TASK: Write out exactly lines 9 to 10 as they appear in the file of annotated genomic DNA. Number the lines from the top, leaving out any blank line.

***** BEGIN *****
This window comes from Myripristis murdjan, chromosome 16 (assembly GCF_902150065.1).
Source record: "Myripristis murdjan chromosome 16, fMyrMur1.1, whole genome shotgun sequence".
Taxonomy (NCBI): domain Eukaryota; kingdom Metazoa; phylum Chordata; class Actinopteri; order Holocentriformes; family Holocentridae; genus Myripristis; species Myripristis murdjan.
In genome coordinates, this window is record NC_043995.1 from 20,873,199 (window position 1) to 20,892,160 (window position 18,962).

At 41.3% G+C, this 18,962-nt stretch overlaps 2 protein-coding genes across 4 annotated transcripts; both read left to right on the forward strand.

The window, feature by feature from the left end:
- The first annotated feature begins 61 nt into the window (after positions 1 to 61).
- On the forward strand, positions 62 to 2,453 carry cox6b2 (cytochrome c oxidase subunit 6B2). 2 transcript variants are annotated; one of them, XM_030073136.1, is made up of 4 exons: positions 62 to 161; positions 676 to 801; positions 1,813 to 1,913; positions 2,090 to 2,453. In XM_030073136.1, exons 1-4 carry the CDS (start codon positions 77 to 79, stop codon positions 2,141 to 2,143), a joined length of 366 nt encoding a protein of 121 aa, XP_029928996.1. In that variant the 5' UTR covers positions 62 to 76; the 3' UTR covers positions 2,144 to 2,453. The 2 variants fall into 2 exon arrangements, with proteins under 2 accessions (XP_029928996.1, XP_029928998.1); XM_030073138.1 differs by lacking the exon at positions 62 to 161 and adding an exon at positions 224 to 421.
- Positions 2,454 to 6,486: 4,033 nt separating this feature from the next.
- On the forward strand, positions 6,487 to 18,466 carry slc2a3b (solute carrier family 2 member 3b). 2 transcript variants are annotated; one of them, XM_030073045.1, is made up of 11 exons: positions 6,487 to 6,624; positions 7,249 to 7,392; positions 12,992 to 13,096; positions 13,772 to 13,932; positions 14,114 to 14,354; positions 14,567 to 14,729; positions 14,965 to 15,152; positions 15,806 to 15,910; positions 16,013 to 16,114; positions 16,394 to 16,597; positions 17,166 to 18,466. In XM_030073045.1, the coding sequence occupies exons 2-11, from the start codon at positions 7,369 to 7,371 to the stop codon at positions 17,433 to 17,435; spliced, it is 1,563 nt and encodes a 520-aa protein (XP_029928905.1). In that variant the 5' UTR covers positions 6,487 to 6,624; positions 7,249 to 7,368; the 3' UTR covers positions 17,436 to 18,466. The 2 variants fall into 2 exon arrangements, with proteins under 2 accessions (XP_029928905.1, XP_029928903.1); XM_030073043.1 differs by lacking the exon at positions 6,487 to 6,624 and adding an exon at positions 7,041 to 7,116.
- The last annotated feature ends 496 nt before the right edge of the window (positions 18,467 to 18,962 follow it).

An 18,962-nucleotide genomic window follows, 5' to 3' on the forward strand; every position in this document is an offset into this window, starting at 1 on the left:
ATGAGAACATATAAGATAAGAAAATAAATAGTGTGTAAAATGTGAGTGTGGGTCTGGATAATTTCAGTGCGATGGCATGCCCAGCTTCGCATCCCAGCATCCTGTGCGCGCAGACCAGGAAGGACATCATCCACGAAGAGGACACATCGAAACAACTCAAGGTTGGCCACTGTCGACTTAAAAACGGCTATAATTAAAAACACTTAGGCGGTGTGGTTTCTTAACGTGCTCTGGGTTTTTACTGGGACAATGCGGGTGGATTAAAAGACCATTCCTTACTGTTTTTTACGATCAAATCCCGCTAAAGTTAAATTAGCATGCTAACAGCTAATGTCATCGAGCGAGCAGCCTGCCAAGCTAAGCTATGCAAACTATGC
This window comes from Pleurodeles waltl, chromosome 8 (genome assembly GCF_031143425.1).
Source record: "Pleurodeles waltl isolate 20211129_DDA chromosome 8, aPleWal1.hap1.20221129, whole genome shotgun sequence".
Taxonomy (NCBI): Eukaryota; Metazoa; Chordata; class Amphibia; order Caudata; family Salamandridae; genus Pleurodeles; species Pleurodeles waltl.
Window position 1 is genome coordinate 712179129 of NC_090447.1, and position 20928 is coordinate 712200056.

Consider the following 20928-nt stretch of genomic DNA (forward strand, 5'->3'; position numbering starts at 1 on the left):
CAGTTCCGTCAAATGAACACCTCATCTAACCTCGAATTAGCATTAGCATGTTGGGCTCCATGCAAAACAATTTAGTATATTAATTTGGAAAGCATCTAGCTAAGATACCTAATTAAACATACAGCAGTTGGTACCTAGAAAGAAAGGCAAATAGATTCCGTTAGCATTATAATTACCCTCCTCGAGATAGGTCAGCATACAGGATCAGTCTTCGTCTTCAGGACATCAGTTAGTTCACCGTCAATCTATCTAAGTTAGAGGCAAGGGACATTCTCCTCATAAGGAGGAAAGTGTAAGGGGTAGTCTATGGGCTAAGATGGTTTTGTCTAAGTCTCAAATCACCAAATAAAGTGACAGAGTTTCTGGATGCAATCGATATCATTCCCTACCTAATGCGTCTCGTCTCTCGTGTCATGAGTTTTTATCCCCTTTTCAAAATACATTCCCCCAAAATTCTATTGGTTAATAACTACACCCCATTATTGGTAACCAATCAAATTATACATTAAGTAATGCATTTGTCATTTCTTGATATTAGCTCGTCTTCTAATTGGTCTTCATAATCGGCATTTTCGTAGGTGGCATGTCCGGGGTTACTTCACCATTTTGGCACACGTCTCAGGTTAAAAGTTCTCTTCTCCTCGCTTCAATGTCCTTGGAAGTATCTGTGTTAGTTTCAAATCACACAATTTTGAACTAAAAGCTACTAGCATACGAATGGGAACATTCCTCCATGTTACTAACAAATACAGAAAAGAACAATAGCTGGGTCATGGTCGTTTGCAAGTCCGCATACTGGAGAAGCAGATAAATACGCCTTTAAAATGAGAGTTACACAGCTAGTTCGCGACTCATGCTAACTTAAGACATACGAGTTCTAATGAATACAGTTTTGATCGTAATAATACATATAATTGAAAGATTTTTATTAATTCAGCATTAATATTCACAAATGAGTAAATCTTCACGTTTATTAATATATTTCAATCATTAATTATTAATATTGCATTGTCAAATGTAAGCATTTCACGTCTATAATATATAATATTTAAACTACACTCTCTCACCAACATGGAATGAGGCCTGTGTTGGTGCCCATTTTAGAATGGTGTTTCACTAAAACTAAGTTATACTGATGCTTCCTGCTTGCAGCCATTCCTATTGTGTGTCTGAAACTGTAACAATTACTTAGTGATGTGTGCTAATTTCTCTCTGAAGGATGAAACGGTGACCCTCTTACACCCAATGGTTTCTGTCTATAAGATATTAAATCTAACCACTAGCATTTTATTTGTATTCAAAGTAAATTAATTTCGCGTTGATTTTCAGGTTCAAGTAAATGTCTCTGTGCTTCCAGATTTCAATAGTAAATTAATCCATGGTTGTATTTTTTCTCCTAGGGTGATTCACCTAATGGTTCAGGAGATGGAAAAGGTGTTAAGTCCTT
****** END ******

- Positions 2,454 to 6,486: 4,033 nt separating this feature from the next.
- On the forward strand, positions 6,487 to 18,466 carry slc2a3b (solute carrier family 2 member 3b). 2 transcript variants are annotated; one of them, XM_030073045.1, is made up of 11 exons: positions 6,487 to 6,624; positions 7,249 to 7,392; positions 12,992 to 13,096; positions 13,772 to 13,932; positions 14,114 to 14,354; positions 14,567 to 14,729; positions 14,965 to 15,152; positions 15,806 to 15,910; positions 16,013 to 16,114; positions 16,394 to 16,597; positions 17,166 to 18,466. In XM_030073045.1, the coding sequence occupies exons 2-11, from the start codon at positions 7,369 to 7,371 to the stop codon at positions 17,433 to 17,435; spliced, it is 1,563 nt and encodes a 520-aa protein (XP_029928905.1). In that variant the 5' UTR covers positions 6,487 to 6,624; positions 7,249 to 7,368; the 3' UTR covers positions 17,436 to 18,466. The 2 variants fall into 2 exon arrangements, with proteins under 2 accessions (XP_029928905.1, XP_029928903.1); XM_030073043.1 differs by lacking the exon at positions 6,487 to 6,624 and adding an exon at positions 7,041 to 7,116.